When you have confessed and grieved over these and your other faults with deep sorrow and contrition at your own weakness, make a firm resolve to amend your life and to advance in holiness. Then surrender yourself and your will entirely to Me, and offer yourself on the altar of your heart as a perpetual sacrifice to the honour of My Name. Faithfully commit yourself to Me, body and soul, that you may worthily approach and offer this Sacrifice to God, and receive the Sacrament of My Body to the health of your soul.
There is no more worthy offering nor fuller satisfaction for the cleansing of sins than to offer one's self wholly and purely to God, together with the offering of the Body of Christ in the Eucharist and in Communion. When a man is truly penitent and does his best, then whenever he comes to Me for pardon and grace, I will remember his sins no more, but will forgive them all. `I live,' says the Lord, `and do not desire the death of a sinner, but rather that he be converted and live.(Ez.18:22; Isa.43:25; Heb.10:17)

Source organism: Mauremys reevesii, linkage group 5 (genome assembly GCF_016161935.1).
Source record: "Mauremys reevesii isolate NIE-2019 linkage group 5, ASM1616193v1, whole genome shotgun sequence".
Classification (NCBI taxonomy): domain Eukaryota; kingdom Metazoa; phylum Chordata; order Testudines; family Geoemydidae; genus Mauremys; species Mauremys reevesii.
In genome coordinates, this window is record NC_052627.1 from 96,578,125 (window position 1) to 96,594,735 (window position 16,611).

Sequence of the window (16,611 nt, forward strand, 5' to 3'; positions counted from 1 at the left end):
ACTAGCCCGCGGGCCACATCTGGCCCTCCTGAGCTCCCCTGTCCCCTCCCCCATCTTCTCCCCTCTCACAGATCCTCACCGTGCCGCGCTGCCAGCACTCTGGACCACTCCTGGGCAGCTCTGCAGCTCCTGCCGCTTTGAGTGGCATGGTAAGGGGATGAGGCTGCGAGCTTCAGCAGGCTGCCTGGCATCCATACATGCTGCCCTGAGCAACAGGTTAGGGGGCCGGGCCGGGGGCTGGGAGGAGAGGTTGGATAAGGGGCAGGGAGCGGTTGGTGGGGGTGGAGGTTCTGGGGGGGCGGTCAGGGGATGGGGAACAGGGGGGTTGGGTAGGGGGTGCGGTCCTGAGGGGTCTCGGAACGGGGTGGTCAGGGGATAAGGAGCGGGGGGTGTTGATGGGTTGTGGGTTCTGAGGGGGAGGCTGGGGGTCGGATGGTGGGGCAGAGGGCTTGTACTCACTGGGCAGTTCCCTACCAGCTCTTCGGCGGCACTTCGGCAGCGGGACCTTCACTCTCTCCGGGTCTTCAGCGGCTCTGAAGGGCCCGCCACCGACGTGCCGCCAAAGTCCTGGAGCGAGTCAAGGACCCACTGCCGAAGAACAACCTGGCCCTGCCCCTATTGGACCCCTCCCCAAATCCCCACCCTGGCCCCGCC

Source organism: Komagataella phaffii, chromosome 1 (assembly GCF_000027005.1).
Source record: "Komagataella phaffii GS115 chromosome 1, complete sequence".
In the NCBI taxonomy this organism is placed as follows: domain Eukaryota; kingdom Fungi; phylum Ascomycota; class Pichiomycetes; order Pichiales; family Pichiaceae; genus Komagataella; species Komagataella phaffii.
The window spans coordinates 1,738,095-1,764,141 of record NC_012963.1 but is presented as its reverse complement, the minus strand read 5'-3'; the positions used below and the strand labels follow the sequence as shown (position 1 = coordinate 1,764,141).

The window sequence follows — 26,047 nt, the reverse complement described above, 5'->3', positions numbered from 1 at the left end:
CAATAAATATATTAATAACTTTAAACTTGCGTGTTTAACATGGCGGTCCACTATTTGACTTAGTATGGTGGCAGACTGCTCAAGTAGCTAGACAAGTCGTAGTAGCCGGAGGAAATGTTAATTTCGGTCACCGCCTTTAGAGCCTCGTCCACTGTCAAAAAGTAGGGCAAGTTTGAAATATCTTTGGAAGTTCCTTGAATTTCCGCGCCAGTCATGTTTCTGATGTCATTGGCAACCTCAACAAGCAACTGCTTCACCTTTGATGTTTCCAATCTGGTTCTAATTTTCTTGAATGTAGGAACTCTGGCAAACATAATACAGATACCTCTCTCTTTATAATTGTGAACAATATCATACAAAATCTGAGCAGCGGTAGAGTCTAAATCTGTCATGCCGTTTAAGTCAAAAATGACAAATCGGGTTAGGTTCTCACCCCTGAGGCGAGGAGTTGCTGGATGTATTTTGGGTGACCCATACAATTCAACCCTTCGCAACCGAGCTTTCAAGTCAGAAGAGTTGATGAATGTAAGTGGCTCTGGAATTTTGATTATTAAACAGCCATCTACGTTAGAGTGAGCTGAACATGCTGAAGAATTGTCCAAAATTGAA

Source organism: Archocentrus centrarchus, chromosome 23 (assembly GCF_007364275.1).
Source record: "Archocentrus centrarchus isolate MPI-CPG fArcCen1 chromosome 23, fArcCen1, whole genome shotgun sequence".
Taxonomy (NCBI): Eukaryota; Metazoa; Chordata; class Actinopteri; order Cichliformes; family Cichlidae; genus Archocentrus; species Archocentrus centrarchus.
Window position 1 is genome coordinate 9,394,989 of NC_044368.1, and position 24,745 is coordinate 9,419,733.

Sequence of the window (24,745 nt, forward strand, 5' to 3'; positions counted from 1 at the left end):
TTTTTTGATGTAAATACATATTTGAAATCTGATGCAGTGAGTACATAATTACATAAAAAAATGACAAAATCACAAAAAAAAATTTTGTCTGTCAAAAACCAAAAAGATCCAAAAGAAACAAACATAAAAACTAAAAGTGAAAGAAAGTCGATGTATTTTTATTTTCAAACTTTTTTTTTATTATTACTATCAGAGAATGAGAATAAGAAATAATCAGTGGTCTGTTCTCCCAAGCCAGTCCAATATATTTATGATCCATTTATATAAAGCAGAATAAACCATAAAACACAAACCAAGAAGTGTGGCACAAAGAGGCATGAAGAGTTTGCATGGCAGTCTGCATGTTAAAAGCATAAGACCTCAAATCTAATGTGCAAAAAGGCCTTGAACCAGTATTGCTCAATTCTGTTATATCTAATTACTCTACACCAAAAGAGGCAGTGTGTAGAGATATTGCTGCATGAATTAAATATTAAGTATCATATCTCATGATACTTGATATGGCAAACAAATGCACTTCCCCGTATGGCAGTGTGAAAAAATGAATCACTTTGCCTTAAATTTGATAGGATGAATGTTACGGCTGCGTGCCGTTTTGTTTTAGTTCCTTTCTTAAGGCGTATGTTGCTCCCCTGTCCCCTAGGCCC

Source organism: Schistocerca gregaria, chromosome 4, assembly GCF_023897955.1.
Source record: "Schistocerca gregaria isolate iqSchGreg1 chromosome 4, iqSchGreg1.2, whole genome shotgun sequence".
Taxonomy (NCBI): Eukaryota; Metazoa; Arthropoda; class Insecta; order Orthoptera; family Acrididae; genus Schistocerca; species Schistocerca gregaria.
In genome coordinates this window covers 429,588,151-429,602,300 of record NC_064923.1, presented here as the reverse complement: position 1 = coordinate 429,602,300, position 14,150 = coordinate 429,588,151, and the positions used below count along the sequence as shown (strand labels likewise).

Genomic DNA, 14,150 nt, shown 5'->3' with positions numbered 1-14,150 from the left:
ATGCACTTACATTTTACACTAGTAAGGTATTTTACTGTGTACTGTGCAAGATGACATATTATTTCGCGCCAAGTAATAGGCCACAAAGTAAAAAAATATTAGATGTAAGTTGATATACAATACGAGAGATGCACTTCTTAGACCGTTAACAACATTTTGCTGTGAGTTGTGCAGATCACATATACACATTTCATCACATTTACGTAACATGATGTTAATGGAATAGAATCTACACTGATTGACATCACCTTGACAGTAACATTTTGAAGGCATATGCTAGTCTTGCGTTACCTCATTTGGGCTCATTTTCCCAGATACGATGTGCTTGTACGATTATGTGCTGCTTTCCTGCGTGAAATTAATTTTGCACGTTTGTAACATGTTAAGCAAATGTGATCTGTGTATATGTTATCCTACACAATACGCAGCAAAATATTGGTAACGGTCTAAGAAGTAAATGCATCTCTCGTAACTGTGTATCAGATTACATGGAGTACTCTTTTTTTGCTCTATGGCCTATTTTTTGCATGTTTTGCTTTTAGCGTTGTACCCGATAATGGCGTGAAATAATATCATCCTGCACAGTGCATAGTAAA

The great sacrifice that we must give is our ego. The ego is like a cage. Within that ego is our soul. And within the depths of our soul is the light of Christ. So when we suffer, the Lord suffers. When we sacrifice our ego, this is the sacrifice that Christ does upon himself.
In the beginning, we spoke about Jesus cleansing the temple. You see that he went down to Capernaum. But what is Capernaum? Let us clearly read that he went down to Capernaum. Down meaning related to the depths, going down. It is down in Capernaum where Jesus acquired that whip, with which he then went up to Jerusalem. The word Capernaum is related to the word “kaphar” in ancient Hebrew. In Deuteronomy 21:8, it is written: “Expiate thy people Israel, whom Thou has saved, O יהוה, and let not innocent blood suffer in the midst of Thy people Israel; and let the blood atone them.”